Gun Lawsuit Fray Pits Gun Lobby, Lawmakers Against Cities
By Clare Nolan, Senior Writer
WASHINGTON - On the sidelines for more than a year as big-city mayors across the country first threatened then began filing lawsuits against the gun manufacturing industry, the National Rifle Association has now entered the fray in full force. By pushing legislation at the state and federal levels, the NRA is using its political muscle to try to quash lawsuits seeking to hold gun makers liable for the public health consequences of gun violence in the same way tobacco firms were legally pursued for problems caused by smoking.
Within the last few weeks, the gun-owners' lobby orchestrated the introduction of legislation in Florida and pre-filed a bill in the Louisiana statehouse to quash lawsuits filed by Miami-Dade County and New Orleans.
In Georgia, Democratic Gov. Roy Barnes signed a bill February 9 that would nullify a suit filed by Atlanta on February 4.
Last Wednesday, even as Detroit's police chief voiced his support for a suit under consideration by Detroit and Wayne County, Republican Rep. Valde Garcia introduced a bill in the Michigan House to abort those plans.
In Washington, Congressman Bob Barr (R. Ga.) plans to introduce this week a federal bill that would kill all the suits, which now number five. Chicago announced its legal action last November and Bridgeport, Conn. sued January 27.
Chicago alleges gun manufacturers bypassed the city's strict gun control laws by saturating the market just outside city limits, knowing those guns would wind up in the hands of Chicago residents. Bridgeport is making an argument similar to Chicago's and, with New Orleans, Atlanta and Miami/Dade, is also accusing the gun makers of failing to devise safer products.
The NRA denies its late entry into the legal battle stems from old disagreements with more moderate gun manufacturers, whose lobbying organizations include the American Shooting Sports Council (ASSC). "Now is when state legislatures come into session," said NRA spokesman Bill Powers when asked why the organization waited till now. The NRA, he said, was never a party to the litigation and had no reason to get involved earlier. Recent press reports about the lawsuits set off alarms among gun owners, he said.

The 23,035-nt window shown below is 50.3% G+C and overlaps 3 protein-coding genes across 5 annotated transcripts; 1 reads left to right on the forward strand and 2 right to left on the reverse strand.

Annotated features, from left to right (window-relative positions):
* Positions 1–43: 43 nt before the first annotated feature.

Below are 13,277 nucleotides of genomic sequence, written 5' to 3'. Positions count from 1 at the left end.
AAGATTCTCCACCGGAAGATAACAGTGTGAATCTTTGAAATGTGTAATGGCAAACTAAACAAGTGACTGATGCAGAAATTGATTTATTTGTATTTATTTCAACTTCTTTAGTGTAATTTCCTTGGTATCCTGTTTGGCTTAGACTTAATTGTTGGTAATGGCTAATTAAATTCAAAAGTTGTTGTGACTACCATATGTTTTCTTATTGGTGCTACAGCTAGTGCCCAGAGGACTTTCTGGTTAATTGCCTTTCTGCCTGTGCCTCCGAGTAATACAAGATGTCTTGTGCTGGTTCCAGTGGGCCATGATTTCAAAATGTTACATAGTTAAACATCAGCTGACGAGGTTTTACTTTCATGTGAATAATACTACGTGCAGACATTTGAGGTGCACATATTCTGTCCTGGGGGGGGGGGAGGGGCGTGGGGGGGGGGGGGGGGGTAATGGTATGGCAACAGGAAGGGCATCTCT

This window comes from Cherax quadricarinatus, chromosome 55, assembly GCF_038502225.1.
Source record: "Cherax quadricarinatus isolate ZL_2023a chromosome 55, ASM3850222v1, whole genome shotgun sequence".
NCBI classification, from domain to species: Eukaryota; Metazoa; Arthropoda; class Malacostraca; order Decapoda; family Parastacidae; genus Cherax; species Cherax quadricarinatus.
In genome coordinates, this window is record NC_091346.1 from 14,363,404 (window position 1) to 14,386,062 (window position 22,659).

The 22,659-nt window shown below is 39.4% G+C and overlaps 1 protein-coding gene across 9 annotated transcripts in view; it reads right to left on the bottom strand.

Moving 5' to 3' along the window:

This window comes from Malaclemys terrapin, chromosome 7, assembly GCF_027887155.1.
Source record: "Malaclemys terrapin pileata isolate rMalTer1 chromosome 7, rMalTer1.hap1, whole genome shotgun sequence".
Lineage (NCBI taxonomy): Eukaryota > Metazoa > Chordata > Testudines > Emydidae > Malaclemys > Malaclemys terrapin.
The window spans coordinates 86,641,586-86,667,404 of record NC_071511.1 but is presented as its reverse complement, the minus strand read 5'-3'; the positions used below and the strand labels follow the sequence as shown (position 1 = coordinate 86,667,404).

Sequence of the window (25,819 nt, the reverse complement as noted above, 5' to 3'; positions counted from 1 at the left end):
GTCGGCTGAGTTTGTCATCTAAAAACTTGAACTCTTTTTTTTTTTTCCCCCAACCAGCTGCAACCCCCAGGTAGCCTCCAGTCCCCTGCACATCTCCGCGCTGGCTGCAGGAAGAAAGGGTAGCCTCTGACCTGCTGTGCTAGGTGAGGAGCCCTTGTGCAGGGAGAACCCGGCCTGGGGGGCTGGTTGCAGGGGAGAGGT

"Our members are concerned, absolutely. Because they see it as a backdoor way to accomplish what these mayors and these anti-gun lobby groups have not been able to accomplish in state legislatures and in Congress," Powers said.
"Have there been issues in which we disagreed with the industry? Of course," he said.
Specifically, the NRA opposed a 1997 deal between industry representatives and the White House under which the top gun manufacturers agreed to begin shipping child safety locks with their weapons. At a Rose Garden ceremony celebrating the pact, ASSC Executive Director Richard Feldman stood shoulder-to-shoulder with gun-control advocates Bill Clinton and Janet Reno.
An outraged NRA fired off letters to the manufacturers accusing them of bowing to pressure from gun control advocates.
Last week, the Wall Street Journal reported that the NRA and two key ASSC members, Colt's Manufacturing Co. and Sturm, Ruger & Co., are now pushing for Feldman's removal, displeased with what they see as his attempts to negotiate with the cities on behalf of the manufacturers.
NRA and Manufacturers Team Up
At a recent meeting in Phoenix, while the NRA pressed the campaign against Feldman, the manufacturers agreed to create a new entity called the Hunting and Shooting Sports Heritage Foundation.
Each of the major gun makers agreed to give one percent of annual sales to the organization, which will coordinate the industry's defense, attempt to forestall any additional lawsuits and finance a public relations campaign aimed at changing negative public perceptions of the industry.
The foundation will also work closely with the NRA.
In a press release, the group's leader, Robert Delfay, welcomed the NRA's help, but took pains to distance the manufacturers from the NRA's no-compromise' stance. "Our goal is to open, not close, the door on these issues," he said.
"While we will always be two groups with two separate constituencies and may not always be in complete agreement, there are areas of common interest where we can coordinate better and we are committed to that," he said.
In many states, the NRA is seeking to build on existing state statutes that prohibit local governments from enacting their own gun control laws. Georgia law already contained such a provision. The amendment enacted in February extended that statute.